‘No-Cost’ Mortgage. Is it the Right Choice?

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Rick Cirelli

Just like there is no free lunch, there really is no such thing as a true “no-cost” loan. But, it is possible to get a loan without coming out of pocket for closing costs, points and other expenses. Let me explain how it works.

There is always a correlation between interest rate and the cost for a loan. All lenders should offer all borrowers both a no-cost loan option and a loan with standard costs to see which one is best for the client. It’s not hard to figure out and the answer varies according to how long the borrower keeps the property and the amount of cash that they have.

 

A Simple Example

Let’s compare a $300,000 no-cost Loan to one with standard closing costs of $3,000 and also to a third loan with standard closing costs, plus 1 point. Figure that the standard closing costs are $3,000 and include escrow, title insurance, appraisal and lender fees. If the borrower is paying a point, this would add an additional cost of $3000. (1 point = 1 precent of the loan amount or $3,000 in this example).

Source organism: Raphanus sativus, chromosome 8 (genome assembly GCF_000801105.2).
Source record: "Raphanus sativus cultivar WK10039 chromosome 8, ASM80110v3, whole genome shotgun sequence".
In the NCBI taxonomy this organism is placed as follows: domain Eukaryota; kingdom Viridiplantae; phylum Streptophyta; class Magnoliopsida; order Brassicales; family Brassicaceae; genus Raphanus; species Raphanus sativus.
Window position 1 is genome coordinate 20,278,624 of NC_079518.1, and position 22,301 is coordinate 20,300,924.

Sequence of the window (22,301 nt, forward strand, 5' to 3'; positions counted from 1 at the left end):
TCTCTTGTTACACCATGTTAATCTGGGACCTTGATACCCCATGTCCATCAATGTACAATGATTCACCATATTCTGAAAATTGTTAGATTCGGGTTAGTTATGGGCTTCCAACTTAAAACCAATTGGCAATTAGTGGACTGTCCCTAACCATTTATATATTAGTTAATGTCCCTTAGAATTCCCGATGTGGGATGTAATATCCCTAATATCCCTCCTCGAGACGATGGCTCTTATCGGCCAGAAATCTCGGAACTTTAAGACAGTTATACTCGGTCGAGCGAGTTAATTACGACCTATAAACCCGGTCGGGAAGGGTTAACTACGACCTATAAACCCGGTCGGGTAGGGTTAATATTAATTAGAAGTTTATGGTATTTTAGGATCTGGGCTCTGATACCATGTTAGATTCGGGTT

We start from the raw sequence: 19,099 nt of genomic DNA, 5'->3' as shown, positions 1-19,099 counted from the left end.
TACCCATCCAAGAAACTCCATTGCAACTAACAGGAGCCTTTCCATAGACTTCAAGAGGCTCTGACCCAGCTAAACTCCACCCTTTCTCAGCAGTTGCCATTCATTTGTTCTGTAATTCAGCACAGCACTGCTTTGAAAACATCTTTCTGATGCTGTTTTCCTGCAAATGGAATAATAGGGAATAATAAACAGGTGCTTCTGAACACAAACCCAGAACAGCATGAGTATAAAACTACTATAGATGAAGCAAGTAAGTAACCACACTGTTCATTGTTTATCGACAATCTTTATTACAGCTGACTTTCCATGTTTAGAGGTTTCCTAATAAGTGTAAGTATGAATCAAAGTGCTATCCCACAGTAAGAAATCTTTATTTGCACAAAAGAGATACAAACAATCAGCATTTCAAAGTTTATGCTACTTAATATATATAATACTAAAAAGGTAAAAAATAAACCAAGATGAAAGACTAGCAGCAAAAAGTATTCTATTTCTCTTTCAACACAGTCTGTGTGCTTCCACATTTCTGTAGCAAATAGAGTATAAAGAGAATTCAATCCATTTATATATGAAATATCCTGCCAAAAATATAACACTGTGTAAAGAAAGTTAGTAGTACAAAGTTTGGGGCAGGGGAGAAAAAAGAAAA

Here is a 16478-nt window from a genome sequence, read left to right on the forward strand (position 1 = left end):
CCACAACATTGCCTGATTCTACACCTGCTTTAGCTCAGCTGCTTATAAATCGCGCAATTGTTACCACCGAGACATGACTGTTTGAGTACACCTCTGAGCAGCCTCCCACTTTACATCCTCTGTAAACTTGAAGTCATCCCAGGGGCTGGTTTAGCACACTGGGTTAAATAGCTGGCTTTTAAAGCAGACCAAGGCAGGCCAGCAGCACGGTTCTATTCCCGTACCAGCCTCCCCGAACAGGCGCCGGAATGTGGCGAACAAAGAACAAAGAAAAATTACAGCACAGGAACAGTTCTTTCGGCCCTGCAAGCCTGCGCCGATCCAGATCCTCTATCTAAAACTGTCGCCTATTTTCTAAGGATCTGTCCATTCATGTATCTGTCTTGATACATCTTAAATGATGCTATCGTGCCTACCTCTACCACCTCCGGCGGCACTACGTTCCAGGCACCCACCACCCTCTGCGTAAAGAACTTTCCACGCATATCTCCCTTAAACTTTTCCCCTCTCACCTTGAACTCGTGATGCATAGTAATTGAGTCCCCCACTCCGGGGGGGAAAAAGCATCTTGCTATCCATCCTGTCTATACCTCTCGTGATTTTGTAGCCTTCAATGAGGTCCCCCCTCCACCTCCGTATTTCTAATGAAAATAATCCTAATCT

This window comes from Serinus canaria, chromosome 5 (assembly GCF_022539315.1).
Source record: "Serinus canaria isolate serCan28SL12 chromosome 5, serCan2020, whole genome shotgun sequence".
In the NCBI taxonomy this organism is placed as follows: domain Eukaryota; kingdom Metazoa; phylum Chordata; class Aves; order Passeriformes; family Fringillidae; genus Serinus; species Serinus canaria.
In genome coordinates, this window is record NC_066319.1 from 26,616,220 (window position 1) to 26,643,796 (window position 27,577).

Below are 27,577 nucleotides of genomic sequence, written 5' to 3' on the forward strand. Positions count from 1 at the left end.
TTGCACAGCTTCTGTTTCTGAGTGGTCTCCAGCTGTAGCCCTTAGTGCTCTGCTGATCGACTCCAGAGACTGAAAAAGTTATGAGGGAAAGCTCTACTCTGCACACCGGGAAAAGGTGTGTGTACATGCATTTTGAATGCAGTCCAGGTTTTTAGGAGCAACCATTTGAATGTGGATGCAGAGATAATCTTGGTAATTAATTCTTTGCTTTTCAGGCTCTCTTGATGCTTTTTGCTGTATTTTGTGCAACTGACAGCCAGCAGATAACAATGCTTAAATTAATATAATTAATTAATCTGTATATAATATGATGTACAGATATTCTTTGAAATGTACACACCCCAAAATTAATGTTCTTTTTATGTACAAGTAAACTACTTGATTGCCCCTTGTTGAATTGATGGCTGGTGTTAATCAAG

You can see that the “No-Cost” Loan comes with a higher interest rate than a loan where the borrower pays for the closing costs. And, if the borrower is willing to pay a point (1 percent of the loan amount) in addition to the closing costs, the rate goes down even further.

Now, let’s look at the cost of each loan over time. The chart below shows the total cost of each option over the 30-year life of the loan.

 

No-Cost Loan Standard Cost Loan 1-Point Loan
Interest Rate: 4.25% 4..00% 3.75%
Monthly Payment: $1,475.82 $1,432.25 $1,389.35
Total all Pmts: $531.295 $515,610 $500,166
Total Interest $231,295 $215,610 $200,166
Cost of Loan: $0 $3,000 $6,000
Net Savings: $0 $12,685 $25,129

 

Now you can see that the no-cost loan costs less up front, but over time, a loan with a lower interest rate and lower payments saves the borrower considerable money when compared to the loan with no costs.

When deciding which option is best, it is helpful to know the break-even point in time. In this example, the break-even point is about four years. So if the borrower intends to keep the property and the loan more than four years, they are better off paying closing costs. And, if they pay a point, too, the savings is even greater over time.

It’s important to make the right choice up front since it could be one that you live with for 30 years.